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2022: Newsmakers and noisemakers of the Year

Mthuli Ncube

THE curtain comes down on 2022 and the new year is upon us.

Here are our newsmakers and noisemakers of the year.

Mthuli Ncube

In January this year, the economy was showing all the signs of ailing and by June, all the pointers indicated that Zimbabwe was heading into an economic quagmire.

Government was struggling to arrest the runaway inflation. Civil servants were threatening industrial action. The Zimbabwe dollar value was constantly being eroded.

Finance minister Mthuli Ncube instead claimed that government was happy with the country’s economic performance, adding that “everything was under control”.

Speaking in an off the cuff interview with NewsDay after a post-Cabinet briefing in January, Ncube said Zimbabwe was not facing an economic crisis.

“What crisis? We are performing well. We have put measures in place to fight inflation, people should not panic, everything is in order, zvinhu zvese zvakarongeka,”Ncube said.

His utterances came at a time when the country’s inflation was officially the highest in the world, with civil servants being the hardest hit.

The utterances also came at a time when government had hiked user fees at public hospitals by 1 748%, prompting analysts to warn of an upsurge in home deaths.

The Finance minister then said the country was not going to dollarise because using the United States dollar would result in unintended consequences on the economy.

“We have embraced the US dollar, but have also embraced our own currency, the Zimdollar, so there is no rejection of the US dollar, and we are using it. As a government, we are also using it to pay, and I suspect you are also using it to pay in shops, you are also charging others for goods and services.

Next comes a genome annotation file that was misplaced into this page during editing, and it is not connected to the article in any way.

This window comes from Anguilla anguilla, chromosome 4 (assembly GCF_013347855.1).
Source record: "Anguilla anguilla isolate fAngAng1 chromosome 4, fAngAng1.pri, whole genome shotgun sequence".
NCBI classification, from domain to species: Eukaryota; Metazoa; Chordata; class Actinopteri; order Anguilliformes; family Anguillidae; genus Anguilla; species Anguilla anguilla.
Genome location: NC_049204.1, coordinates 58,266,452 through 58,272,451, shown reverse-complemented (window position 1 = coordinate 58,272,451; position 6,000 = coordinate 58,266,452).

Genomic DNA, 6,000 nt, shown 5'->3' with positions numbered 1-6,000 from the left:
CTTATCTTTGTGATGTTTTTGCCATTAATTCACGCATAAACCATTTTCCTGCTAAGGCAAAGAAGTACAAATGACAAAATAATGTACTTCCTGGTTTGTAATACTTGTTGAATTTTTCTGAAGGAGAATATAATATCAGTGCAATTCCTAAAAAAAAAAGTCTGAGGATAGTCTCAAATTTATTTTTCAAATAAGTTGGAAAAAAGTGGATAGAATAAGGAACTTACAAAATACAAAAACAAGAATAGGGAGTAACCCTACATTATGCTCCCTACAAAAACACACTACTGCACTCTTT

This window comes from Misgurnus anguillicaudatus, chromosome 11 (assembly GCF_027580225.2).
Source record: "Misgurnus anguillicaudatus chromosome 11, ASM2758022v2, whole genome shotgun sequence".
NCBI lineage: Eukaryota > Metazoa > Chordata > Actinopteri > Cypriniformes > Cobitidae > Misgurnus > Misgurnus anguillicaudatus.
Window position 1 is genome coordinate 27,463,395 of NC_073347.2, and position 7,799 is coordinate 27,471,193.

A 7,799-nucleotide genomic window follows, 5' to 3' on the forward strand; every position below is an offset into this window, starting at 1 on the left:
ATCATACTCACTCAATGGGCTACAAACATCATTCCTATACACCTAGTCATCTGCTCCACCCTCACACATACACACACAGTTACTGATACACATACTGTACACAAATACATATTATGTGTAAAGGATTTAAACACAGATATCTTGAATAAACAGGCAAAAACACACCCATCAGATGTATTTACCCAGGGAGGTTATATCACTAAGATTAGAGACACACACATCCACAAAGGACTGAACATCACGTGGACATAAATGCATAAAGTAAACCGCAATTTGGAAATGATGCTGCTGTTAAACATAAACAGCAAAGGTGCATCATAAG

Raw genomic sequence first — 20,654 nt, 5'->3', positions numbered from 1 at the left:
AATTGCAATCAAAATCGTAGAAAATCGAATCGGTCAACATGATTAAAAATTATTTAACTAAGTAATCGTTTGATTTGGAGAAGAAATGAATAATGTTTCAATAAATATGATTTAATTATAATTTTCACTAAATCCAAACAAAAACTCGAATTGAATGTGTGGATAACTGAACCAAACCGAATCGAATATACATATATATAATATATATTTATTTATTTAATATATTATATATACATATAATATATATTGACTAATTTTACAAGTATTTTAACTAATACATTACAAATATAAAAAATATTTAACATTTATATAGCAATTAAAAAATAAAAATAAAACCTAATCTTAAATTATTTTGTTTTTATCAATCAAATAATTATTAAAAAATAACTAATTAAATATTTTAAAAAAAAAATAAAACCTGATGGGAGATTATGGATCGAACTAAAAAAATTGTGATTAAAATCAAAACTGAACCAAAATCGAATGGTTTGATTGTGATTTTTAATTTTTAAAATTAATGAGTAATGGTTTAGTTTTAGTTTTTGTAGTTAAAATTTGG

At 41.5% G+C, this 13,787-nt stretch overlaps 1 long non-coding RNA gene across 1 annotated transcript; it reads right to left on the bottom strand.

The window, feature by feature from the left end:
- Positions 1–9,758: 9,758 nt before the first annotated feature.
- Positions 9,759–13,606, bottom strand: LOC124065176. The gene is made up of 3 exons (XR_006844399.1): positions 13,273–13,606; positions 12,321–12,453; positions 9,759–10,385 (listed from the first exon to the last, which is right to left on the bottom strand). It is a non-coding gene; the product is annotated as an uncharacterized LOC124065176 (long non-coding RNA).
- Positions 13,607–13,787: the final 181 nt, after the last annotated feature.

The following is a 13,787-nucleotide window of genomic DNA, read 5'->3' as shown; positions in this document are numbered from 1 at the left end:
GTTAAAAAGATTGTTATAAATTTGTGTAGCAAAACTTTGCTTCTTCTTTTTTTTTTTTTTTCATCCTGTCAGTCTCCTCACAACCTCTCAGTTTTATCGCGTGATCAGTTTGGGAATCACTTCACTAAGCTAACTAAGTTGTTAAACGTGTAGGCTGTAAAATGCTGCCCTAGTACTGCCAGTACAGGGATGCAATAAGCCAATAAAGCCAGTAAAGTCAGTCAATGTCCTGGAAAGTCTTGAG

“So, this is what will happen on day one if you adopt the US dollar as your currency, something very nasty will happen. You will wipe out the entire banking sector because you will have to convert the Zimdollar balances to US dollars, the banks will have a negative balance, you will have a crisis,” Ncube said

Throughout the year, Ncube was in the news trying to patch the economy with sometimes nocturnal inconsistent policies that he would withdraw after the market failed to respond the way he liked.

Nelson Chamisa

After losing 42 Members of Parliament and 122 councillors to recalls by his arch-rival Douglas Mwonzora, Nelson Chamisa also lost the party headquarters and political funding to Mwonzora.

At that time, most political experts had written epitaphs for Chamisa saying his political life had ended.

However, on January 24, Chamisa announced his “resurrection” with the formation of a new political outfit, Citizens Coalition for Change (CCC).

Ever since its formation, CCC has torn the traditional political rule book. The party has gone against the norm of having structures and a congress just after its formation. It has contested in elections without internal party elections and has won constituencies and local authority wards.

In the March by-elections, there were 28 vacancies in the National Assembly and 122 in local authorities.

Chamisa’s party secured 19 of the 28 contested parliamentary seats and 75 seats in 122 municipalities.

When Chamisa launched the CCC party on January 24 this year, its official name was a closely guarded secret with only a few in his circle in the know.

Before making the announcement, Chamisa revealed that the Zimbabwe Electoral Commission (Zec) had given them some trouble over their new name.

“We couldn’t come here without that response. They did not expect us to be approaching Zec as a new organisation. They kept insisting, ‘we know you as the MDC Alliance’ and we told them, ‘we are a new organisation’ and they said, ‘we want to see your constitution,” Chamisa highlighted.

“So for that reason, we are a new entity with new leadership, values, and new strategies. We are not the MDC Alliance and are not rebranding, so please dine with those you have given the name MDC,” he said.

After the CCC formation, and adoption of a pointed finger as its symbol, State media published stories saying the CCC had adopted the raised index finger symbol of the international radical terror group Islamic State (ISIS) in what observers said was a harbinger of the violence to come from the opposition party.